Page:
The International Herald Tribune Daily News
May 23, 2011
By Philip Whitfield
Anyone with a mobile phone knows the truth. We are in the throws of the knowledge revolution, as meaningful as the agricultural or the industrial revolutions, which shaped social revolutions across the globe.
At his farewell lunch last Thursday the British Ambassador Dominic Asquith coined an apposite phrase. Diplomats bewail hanging around for months with nothing moving, he said. Then in a week, the situation leaps forward decades. Dominic should know. He came to Cairo from Baghdad.
The issue for Egypt is to figure out which revolution comes first. The Tahrir revolution was a political revolt made possible by the IT revolution. Information and knowledge (information in context) was spread effectively on Twitter and Facebook to the chagrin of the rulers who pulled the plug on the Internet for a few days.
Control of information is a primary goal of governments. Syria, Iran and Zimbabwe are among the worst repressors of freedom of speech.
Britain reserves the right to impose information blackouts when the government believes national security is at stake.
The United States was founded on five inalienable rights. One, freedom of speech, is protected by the First Amendment to the Constitution. Words that are deemed obscene, defamatory, would incite riot, or are fighting words are exceptions.
Yet as we’ve witnessed this year, the spread of information and knowledge, ignores jurisprudence. Wikipedia published secret cables between diplomats. The British courts are to consider prosecuting Twitter for carrying information about footballers’ extra-marital affairs. So all you need is a few seconds on a mobile to read diplomats’ thoughts and soccer players’ indiscretions.
The situation in Egypt is clear-cut. The press cannot criticize the military under the current law. Neither can it spread unfounded rumors. On the other hand, such is spread on Twitter. So what’s the point of continuing with a prohibition that is ineffective? A sensible approach would be to include a redefined definition of freedom of speech in the new era constitution.
The industrial revolution crept into Barak Obama’s Middle East speech last week. If you take out oil exports, this entire region of over 400 million people exports roughly the same amount as Switzerland ($232.6 billion in 2010), the president said.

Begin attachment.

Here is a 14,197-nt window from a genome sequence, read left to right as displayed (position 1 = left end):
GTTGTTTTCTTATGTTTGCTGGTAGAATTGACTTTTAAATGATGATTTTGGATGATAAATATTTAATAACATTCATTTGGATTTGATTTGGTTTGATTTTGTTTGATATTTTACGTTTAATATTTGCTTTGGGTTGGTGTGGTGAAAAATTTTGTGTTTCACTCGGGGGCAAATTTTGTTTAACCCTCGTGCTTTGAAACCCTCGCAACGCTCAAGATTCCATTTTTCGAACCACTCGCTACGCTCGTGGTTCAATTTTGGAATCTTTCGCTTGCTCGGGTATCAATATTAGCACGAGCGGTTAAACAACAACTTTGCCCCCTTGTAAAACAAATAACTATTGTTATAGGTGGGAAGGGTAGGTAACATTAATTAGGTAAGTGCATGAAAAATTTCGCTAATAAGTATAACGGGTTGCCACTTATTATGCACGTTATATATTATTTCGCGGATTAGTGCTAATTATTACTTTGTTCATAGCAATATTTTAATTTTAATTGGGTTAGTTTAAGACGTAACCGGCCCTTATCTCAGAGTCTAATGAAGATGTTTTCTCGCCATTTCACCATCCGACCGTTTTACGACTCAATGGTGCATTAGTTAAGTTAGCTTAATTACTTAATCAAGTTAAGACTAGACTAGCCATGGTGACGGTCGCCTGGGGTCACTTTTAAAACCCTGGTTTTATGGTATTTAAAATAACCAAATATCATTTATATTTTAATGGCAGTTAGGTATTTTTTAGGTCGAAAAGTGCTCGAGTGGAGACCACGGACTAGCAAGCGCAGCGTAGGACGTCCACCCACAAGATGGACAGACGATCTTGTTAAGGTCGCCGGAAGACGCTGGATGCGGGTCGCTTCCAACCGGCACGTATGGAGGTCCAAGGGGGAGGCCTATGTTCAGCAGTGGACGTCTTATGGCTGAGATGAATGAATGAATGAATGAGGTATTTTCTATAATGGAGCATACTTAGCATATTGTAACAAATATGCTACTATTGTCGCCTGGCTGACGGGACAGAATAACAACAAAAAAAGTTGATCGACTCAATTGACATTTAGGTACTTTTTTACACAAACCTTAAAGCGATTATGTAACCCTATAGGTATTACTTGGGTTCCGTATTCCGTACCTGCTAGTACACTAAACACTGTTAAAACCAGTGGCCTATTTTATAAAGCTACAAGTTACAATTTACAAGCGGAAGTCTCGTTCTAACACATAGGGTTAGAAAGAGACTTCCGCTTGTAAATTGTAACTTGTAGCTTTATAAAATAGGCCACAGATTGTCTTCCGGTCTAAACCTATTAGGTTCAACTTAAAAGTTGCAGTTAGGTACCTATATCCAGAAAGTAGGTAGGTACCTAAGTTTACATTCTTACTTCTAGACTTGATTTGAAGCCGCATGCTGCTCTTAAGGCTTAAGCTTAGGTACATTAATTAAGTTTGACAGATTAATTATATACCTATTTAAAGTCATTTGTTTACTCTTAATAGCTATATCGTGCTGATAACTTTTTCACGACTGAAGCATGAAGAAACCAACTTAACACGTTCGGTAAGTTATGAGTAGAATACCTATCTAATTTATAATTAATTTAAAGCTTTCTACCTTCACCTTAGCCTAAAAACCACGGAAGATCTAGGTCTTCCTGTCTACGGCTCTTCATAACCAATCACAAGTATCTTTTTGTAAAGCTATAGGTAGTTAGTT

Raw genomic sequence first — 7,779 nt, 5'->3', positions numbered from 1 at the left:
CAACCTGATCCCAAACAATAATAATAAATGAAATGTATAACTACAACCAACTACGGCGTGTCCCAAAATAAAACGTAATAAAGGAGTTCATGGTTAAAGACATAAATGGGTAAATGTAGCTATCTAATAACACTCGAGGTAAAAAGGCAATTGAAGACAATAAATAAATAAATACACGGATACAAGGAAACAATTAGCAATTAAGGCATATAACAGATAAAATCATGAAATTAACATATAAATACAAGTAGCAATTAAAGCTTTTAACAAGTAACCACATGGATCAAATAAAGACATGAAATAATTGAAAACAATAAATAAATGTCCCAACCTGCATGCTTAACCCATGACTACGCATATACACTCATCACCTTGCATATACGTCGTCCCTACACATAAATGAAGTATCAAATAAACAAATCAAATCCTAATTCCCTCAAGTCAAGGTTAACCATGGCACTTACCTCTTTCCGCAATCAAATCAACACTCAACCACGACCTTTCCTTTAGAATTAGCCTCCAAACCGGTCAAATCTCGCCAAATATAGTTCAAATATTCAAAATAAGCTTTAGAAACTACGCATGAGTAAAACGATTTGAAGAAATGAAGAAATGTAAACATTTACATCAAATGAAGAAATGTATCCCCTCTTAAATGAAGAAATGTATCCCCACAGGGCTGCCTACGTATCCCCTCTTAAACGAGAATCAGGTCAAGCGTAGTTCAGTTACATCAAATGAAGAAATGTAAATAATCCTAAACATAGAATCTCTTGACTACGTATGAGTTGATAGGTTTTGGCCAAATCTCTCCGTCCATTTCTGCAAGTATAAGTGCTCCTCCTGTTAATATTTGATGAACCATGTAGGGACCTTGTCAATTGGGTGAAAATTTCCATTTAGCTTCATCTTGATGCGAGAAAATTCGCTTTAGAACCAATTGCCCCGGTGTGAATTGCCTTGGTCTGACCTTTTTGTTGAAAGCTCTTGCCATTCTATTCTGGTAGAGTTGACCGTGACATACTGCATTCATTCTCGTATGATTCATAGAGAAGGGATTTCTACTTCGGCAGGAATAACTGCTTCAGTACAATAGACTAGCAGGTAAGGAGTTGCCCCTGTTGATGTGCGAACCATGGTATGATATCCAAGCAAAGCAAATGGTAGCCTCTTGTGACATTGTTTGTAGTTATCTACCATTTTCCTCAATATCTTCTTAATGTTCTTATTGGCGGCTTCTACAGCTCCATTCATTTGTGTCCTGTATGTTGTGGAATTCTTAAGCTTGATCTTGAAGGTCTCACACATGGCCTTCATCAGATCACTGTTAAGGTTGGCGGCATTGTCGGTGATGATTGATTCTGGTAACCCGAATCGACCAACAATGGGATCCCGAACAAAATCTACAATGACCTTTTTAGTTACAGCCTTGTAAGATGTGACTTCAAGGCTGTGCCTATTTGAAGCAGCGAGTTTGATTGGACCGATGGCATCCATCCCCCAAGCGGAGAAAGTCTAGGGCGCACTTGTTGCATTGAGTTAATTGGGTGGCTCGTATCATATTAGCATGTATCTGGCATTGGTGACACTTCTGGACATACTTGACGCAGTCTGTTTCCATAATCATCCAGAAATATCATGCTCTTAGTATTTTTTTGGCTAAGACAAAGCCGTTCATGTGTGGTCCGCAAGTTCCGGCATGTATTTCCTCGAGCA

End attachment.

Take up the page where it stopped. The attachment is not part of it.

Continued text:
Obama said the US will work with the EU to facilitate more trade within the region, build on existing agreements to promote integration with U.S. and European markets, and open the door for those countries who adopt high standards of reform and trade liberalization to construct a regional trade arrangement.
Just as EU membership served as an incentive for reform in Europe, he said, so should the vision of a modern and prosperous economy create a powerful force for reform in the Middle East and North Africa.
Lunching with a group of business leaders last week, we agreed that Egypt’s new era offers extraordinary opportunity for investors and companies in Egypt. The key is to encourage and mobilize the millions of young people who find it so difficult to get good jobs.
We should take heart from Brazil, Russia, India and China. For decades the BRICs disappointed. Under pressure from their populations they eased restrictions and mobilized their workforces. To them it has been a revolution of their societies.
What’s needed in Egypt is a tangible demonstration that Egypt has vanquished corruption, supports entrepreneurs and is committed to a market economy, not stultified government ownership. Words aren’t sufficient to quell the skeptics.
The election of a new president and parliament offers the opportunity to show the world that Egypt is embracing these changes. Reelecting wolves in sheep’s clothing spells disaster.
The agricultural revolution is long awaited. You can buy produce shipped to Scotland that is in far better condition than the fruit and vegetables on the shelves in Cairo.
This is because in Egypt the produce is mostly transported domestically in un-refrigerated conditions. I’m told if the finance were available for commercial loans the costs of introducing cooler vans could be amortized over 10 years and would make the sale of pristine produce viable.
Egypt’s sluggish approach and preservation of protectionism is doomed. As Twitter proves, the Information Age is a world without communication borders, sharing information, which begets knowledge, which begets wisdom.
The wise will ungag Egypt to allow ideas to flourish.
Philip Whitfield is a Cairo-based writer. He can be reached at firstname.lastname@example.org or twittered @mohendessin